In 2006, Chris Anderson wrote “The Long Tail: Why the Future of Business Is Selling Less of More“. In it, he detailed how the advent of new technologies were changing the way consumers were accessing products. He outlined 3 forces that were encouraging the emergence of long tails.
- Democratization of the means of production.
- The tools that were limited to only professionals in the past are now more available, thus leading to increased amounts of production.
- Democratization of the means of distribution.
- For certain fields, storage has stopped being a major issue, meaning that individuals do not need to invest so much in infrastructure costs to get their product out there.
- The connecting of supply and demand.
- We are more connected in this day and age than at any other time in history. The opportunity to recommend products to friends, and to connect people to exactly what they are looking for, has expanded the amount of commercially viable products.
His book focuses on how industry and society are being changed by these forces. The technology behind these forces has also had an impact on the field of education, however, but it is not an area specifically addressed in his book.
More people are producing educational materials than ever before. The means of producing these materials have become commonplace in almost every home in the industrialized world. The personal computer, which has led to so many changes in how business is being operated, has also become the gateway to a new form of education.
YouTube was originally created when a designer wanted to be able to find out how to tie a tie. Now anyone with a video camera and something to talk about can produce (albeit to different levels of quality) videos about subjects that interest them.
Content management software specifically designed for learning—Learning Management Systems—has also become more common, often-times being available for free. One example is Moodle, which allows the user to create fully integrated classrooms online, and manage the administration of tests, assignments, and project and group work.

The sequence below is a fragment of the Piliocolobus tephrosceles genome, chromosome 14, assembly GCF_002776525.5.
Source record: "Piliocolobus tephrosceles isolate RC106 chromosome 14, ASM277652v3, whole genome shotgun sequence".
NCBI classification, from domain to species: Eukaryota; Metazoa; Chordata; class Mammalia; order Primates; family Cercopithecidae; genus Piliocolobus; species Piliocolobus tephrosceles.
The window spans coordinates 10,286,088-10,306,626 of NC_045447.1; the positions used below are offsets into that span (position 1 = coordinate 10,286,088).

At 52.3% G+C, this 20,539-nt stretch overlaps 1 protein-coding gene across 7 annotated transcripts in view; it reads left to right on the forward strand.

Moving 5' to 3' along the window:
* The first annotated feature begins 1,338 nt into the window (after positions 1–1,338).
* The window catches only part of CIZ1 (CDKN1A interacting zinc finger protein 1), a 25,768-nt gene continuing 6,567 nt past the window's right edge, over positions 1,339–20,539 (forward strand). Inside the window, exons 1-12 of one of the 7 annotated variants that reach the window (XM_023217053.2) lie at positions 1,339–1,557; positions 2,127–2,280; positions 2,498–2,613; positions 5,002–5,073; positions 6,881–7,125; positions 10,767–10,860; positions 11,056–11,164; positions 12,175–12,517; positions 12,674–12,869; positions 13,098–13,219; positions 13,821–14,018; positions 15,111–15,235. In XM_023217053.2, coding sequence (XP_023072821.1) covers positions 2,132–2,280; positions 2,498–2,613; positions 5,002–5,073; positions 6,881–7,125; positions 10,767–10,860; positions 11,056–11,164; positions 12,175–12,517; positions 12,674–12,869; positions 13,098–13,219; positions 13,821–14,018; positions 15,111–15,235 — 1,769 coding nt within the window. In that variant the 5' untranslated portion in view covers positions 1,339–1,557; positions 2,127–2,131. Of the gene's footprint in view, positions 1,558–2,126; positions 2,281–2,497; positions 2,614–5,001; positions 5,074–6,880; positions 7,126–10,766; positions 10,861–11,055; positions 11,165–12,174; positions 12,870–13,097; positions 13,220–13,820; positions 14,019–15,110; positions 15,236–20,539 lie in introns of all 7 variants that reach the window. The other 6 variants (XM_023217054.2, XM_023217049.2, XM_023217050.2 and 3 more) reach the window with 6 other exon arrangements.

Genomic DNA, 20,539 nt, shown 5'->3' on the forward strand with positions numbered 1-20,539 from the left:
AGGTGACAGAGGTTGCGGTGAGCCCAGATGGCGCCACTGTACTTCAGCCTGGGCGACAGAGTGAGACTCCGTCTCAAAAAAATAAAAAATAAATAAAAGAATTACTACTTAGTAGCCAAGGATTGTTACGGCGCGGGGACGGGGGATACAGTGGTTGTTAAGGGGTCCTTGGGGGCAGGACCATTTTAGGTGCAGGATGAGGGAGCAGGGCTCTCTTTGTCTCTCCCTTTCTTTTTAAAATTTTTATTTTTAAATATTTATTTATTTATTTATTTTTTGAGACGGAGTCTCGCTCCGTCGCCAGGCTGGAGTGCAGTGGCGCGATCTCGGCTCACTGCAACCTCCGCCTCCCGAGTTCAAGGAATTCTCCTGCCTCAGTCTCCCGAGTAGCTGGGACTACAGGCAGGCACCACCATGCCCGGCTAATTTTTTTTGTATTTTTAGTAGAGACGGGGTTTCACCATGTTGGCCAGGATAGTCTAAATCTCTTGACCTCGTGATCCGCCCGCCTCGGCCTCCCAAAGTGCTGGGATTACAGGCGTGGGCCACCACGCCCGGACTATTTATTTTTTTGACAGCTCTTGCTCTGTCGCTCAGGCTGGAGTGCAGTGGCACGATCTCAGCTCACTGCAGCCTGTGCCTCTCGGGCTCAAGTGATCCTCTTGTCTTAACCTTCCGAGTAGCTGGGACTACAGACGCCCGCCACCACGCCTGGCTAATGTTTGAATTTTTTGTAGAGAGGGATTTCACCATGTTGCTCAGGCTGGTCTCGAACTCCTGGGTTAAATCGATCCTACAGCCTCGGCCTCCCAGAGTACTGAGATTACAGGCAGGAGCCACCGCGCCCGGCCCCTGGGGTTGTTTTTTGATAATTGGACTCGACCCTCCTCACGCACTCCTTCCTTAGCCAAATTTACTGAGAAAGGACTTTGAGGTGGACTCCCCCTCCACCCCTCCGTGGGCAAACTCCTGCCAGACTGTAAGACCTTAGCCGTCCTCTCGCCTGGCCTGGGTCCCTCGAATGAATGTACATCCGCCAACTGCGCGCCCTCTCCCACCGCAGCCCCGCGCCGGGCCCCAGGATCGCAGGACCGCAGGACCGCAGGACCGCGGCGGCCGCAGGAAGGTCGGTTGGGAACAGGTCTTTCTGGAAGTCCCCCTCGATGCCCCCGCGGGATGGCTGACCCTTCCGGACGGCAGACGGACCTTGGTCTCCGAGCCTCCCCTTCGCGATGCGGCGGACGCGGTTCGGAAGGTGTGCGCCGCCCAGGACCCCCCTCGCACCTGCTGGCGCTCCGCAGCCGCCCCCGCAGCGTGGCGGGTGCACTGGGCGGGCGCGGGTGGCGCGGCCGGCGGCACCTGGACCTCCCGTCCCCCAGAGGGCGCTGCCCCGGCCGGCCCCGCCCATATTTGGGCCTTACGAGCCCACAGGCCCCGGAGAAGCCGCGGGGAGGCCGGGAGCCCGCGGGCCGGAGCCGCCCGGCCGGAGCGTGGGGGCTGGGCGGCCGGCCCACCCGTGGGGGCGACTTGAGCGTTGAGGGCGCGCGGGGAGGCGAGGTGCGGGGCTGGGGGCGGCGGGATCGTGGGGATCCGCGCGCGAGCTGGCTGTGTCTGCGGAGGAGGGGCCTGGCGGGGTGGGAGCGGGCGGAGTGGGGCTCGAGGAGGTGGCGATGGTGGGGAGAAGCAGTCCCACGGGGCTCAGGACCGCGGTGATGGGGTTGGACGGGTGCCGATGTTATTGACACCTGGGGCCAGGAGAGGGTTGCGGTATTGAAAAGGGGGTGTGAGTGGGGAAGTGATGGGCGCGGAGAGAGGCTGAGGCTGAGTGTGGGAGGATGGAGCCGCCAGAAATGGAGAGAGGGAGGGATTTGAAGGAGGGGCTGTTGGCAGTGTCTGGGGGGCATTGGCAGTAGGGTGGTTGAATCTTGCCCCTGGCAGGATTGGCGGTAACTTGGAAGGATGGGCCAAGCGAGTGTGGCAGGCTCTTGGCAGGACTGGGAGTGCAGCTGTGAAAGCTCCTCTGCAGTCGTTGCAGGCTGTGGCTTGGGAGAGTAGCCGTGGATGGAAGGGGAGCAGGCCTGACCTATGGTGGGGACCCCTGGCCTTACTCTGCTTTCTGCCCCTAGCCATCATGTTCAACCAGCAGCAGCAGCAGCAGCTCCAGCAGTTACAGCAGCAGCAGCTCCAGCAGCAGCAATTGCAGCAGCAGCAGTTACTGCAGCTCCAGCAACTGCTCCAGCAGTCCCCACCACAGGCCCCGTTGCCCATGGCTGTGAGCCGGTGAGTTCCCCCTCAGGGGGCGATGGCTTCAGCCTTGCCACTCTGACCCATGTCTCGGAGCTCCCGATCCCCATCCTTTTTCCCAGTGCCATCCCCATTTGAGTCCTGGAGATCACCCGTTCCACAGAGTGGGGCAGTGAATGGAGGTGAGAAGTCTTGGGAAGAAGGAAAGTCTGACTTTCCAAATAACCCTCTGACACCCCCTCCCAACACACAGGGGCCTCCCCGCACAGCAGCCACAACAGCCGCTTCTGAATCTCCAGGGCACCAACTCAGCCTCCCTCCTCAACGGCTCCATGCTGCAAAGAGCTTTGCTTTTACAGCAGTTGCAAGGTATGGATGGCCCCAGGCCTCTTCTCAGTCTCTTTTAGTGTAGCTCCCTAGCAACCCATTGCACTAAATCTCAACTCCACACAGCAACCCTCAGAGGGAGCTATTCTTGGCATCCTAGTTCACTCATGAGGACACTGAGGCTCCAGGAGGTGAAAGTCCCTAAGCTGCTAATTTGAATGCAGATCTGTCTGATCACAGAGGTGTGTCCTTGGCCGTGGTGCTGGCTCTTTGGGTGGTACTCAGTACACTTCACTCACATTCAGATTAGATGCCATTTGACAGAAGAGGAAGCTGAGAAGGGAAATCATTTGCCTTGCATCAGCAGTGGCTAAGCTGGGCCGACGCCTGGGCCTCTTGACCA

These are just two of the many examples of the democratisation of the means of production impacting education.
The second area is the means of distribution.
50 years ago, students needed to be physically in the classroom. Distance courses in education were limited in the amount of interaction they could provide and the materials that were available. The advent of digital technologies have overcome almost all of the limitations of distribution of educational materials.
Students can now interact with peers and teachers in real-time with video, chat, and even in virtual environments, such as Second Life. The cost of distributing books and other materials has been dramatically reduced through the use of digital copies sent via the Internet.
The area in which education is lagging behind other industries exploring the long tail is connecting supply with demand.
It is still rather difficult to find the specific courses or educational materials that you are looking for. MOOCs and other free online course materials, have sought to address this imbalance and make it easier for prospective students to find courses that interest them.
The use of social media is also helping people to connect with the educational options that appeal most to them.
As can clearly be seen, education is also experiencing the same forces that have created the long tails in other industries. It will be interesting to see how these forces interact in the future to impact on how people choose to educate themselves.
In future posts, I will be looking at different aspects of the long tail in education, and discussing in more details the tools available.